A Lament (Psalm 48)

I am depressed, O God.

I see no end to this cycle of sadness.

People tell me: “Everything will be all right,”

but it isn’t and it won’t be.

The quote Paul to me:

“All things work together for good for those who love God.”

Don’t I love you?

Wasn’t I brought up in your holy house,

O God?

Didn’t I remember your words and sing hymns to you?

Don’t I bow down to you?

Isn’t that what I’m doing now?

No one can tell me any good can come from this moment!

Let them have their say if it makes them feel better!

But I don’t want to hear it!

I know what I’ve been through.

I know that it is to have death walk the halls of my home.

What has happened cannot be prettied up.

But you, O God, can stop the aftershocks.

O God, tear through the night

to rescue the one you have left too long.

Help me, O Holy God,

out of this tomb of pain.

 

–Ann Weems

A Protestant Thinks About the Blessed Virgin Mary

Talking about Mary can feel dangerous, especially if you are a Protestant who adheres to Protestant orthodoxy. Sure, we sing about Mary at Christmas, feel her pain on Good Friday, and maybe even read a little about her in the gospels. But for most American Protestants, almost any other interaction with Mary is borderline Catholic. So we don’t talk about Mary, we don’t engage with Mary, and we don’t think about Mary. Life seems easier that way. But in truth, this approach is historically and theologically problematic.

Some Protestants are aware that there is more to the story of Mary than American Protestantism often lets on. Some might know that the Protestant reformers, for example, held views on Mary different than most Protestant churches today. Martin Luther affirmed Mary’s divine motherhood, perpetual virginity, and immaculate conception. Likewise, John Calvin affirmed the perpetual virginity and espoused (with qualifications) a view of Mary as the “mother of God.” Although these Reformers did not advocate the same robust Marian theology that Rome and the East did in the 16th century, these perspectives are nonetheless quite different than those of their spiritual descendants.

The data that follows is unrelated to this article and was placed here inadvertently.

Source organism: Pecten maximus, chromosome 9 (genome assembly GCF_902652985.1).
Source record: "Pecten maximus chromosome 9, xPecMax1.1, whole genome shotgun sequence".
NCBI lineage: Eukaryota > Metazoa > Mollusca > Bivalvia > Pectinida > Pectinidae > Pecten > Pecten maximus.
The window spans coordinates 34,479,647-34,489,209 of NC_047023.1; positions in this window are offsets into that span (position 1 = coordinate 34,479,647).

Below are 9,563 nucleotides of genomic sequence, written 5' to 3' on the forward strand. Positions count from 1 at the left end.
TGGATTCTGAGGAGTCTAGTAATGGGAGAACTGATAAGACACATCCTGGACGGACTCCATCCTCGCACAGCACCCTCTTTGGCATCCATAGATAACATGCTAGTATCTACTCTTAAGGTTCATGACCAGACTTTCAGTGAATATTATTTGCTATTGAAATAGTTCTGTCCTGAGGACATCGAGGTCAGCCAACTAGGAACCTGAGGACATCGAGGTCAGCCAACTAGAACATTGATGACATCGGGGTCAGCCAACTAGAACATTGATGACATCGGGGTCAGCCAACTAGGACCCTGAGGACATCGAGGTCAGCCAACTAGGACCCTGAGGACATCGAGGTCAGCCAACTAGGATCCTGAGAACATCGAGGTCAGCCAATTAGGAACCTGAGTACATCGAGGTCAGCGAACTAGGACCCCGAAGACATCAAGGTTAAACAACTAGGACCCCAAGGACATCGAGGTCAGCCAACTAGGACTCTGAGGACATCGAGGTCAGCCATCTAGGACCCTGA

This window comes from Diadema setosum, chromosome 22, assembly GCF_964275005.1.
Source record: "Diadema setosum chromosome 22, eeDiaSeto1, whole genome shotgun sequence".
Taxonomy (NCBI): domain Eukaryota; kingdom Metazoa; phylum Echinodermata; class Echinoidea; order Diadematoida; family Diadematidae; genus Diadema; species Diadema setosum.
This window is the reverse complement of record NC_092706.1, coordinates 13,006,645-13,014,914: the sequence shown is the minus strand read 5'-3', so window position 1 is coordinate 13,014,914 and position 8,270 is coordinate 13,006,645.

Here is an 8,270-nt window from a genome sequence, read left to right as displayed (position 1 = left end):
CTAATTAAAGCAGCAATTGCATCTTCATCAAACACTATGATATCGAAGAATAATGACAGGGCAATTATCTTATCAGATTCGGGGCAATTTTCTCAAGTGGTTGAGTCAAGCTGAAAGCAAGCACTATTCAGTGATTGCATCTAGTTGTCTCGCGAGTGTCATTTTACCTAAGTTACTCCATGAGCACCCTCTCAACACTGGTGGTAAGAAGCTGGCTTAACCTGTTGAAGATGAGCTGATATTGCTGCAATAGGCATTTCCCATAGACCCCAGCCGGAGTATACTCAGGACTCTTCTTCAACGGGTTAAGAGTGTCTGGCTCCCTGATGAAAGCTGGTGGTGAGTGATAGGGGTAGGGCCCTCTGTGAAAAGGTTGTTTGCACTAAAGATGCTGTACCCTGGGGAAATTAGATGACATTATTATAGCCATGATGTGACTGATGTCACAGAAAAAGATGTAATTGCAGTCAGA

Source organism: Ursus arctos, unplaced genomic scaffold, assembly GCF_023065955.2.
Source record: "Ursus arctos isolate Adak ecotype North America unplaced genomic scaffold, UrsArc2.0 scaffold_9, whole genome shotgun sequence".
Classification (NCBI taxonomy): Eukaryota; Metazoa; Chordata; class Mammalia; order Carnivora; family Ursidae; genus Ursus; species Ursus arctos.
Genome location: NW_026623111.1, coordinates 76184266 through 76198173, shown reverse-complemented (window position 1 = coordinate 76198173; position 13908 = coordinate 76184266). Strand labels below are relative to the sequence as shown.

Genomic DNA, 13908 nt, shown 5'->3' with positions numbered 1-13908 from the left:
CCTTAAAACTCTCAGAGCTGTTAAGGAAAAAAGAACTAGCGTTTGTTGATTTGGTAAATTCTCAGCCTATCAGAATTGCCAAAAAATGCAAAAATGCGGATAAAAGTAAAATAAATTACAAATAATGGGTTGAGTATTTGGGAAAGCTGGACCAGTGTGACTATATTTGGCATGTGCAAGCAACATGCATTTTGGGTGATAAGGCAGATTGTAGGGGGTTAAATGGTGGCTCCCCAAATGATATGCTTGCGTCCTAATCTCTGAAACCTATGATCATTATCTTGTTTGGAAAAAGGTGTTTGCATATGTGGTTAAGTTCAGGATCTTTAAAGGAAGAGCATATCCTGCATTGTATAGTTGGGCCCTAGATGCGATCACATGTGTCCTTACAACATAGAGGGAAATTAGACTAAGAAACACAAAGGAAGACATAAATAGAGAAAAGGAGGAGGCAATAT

To assume—as many Protestants do—that everything the Church has always believed about Mary should be excoriated as a “Catholic corruption” is simply an error. We must take seriously the biblical and historical insights on who Mary is—and how she is to be approached. Modern Protestants cannot simply be content to throw the baby out with the bathwater. Continue reading

Orthodoxy and Relevance

Christians have long talked about life as a journey, whether as runners or pilgrims or travelers or something else. Journeys tend to involve forks in the road, decisions to make, and obstacles to overcome. Sometimes, the decisions of this journey are between light and darkness, holiness and sin, redemption and backsliding. In these instances, the follower of Christ is called to choose the path of faithfulness. Other times, however, the decisions we make along the way do not seem to be inherently good or bad—it’s not immediately clear whether one path is better than the other.

Such an image of journey has been on my mind lately as I’ve wrestled with what seems to be an increasingly common trope for contemporary Christians: the ongoing debate between orthodoxy and relevance.